You Race a What????!!!!


Pinto Racing With The DC Region of the SCCA

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I've been going to the races for more-than-a-few years and frankly, until recently, I didn't pay that much attention to the Pintos. Yes, I knew they had some colossal battles, and yes, I knew they had a fair number of enthusiastic drivers, and yes, I knew their lap times were pretty good...but, racing a Pinto? Hmmm. A couple of races ago after watching a particularly well and hotly contested race, I decided to learn a little more about the class.
The Pinto class is unique to The Washington DC Region of the SCCA. Dave Bowers and Paul Moorcones founded the class in 1983 wanting to provide drivers with a (relatively) inexpensive way to go racing...a class that would hold down costs by using inexpensive and readily available parts and limiting the allowed modifications. As with all spec classes, one main purpose is to try to have all cars equal so that the driver's ability should be the main factor in who wins. The GTP (Grand Touring Pinto) cars, when raced out-of-region compete in GT3.
It would be pretty simple to assert that drivers have personalities and attitudes. They do. But, could a car have a personality? Could a car have an attitude? Of course not. But, if cars did have personalities and attitudes, what would the Pinto's be like? When I look at the Pintos I see cars that seem to be saying, "Hey, folks, I'm here to race. Period! Don't get out there with me unless you're ready also."
I guess for a whole host of reasons, including driving talent, the will and desire to win, the willingness to "put it all on the line," stress, fatigue, mental tiredness or alertness, degree of aggressiveness, and so on, determine at what point a driver will "back off" or "give" when two or more folks are desiring the same piece of real estate at the same time. Sometimes, part of this, when-do-I-back-off equation, may possibly be influenced by money: Monetary risk and the potential for monetary loss. After all, for many of us, all things being equal, risking a $2,000 repair bill to the suspension of a formula car vs. a $25 dent in a fender that's seen quite a few battles, may make a difference when diving for a corner alongside another competitor.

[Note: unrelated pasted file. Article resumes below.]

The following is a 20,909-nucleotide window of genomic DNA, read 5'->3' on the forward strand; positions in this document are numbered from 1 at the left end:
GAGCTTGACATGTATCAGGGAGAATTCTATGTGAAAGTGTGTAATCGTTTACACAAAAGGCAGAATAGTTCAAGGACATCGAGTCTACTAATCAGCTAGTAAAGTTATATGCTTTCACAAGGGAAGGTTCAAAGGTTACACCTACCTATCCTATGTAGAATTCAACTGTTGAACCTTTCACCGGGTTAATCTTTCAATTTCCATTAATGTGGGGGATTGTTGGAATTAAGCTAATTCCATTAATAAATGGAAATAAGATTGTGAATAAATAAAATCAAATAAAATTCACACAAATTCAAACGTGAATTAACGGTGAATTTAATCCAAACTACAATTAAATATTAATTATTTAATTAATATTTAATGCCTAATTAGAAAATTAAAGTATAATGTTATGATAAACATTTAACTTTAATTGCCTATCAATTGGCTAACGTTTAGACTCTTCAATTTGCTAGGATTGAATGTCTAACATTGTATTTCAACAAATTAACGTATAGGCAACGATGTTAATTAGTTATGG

The Pinto folks seem to arrive at the track ready to race and give no quarter. Am I trying to say they are rough, inconsiderate, and poor-sportsmen-like drivers? Of course not. But, they are there to race...hey, and to have a heck of a good time while doing it. This is in no way saying that they, as a group, are better or worse drivers than other race groups. (Please, no hate mail.)
Because of the twenty-plus SCCA classes, most race groups share the track with another class or two. The Pintos "share" the track with the ITB cars. And, while each class is having their own race and there will be two winners (one in each class), they are on the track at the same time, and the ITB folks, well...they also come to race. The next time you're at the track give these racers a closer look.








What's it Cost to Buy a Pinto?

Prices for race-ready GTP cars range from about $4,000 to $6,000. Yes, as with other classes, cars vary in price depending on condition, freshness of engines and other components, spares, number of wheels and tires, whether a trailer is included, and, to some extent, the car's racing history.



Under the hood there's lots of room to get to everything. Tires and wheels are specified; wheels must be 13" and not wider than 7"; also, you must be able to buy them for not more than $175 each. No choice on tires, all competitors must use the Hoosier Race Tire, R60 compound, size 21.0x9.5x13.0. Rain tires remain free and must be designated rain or street tires.




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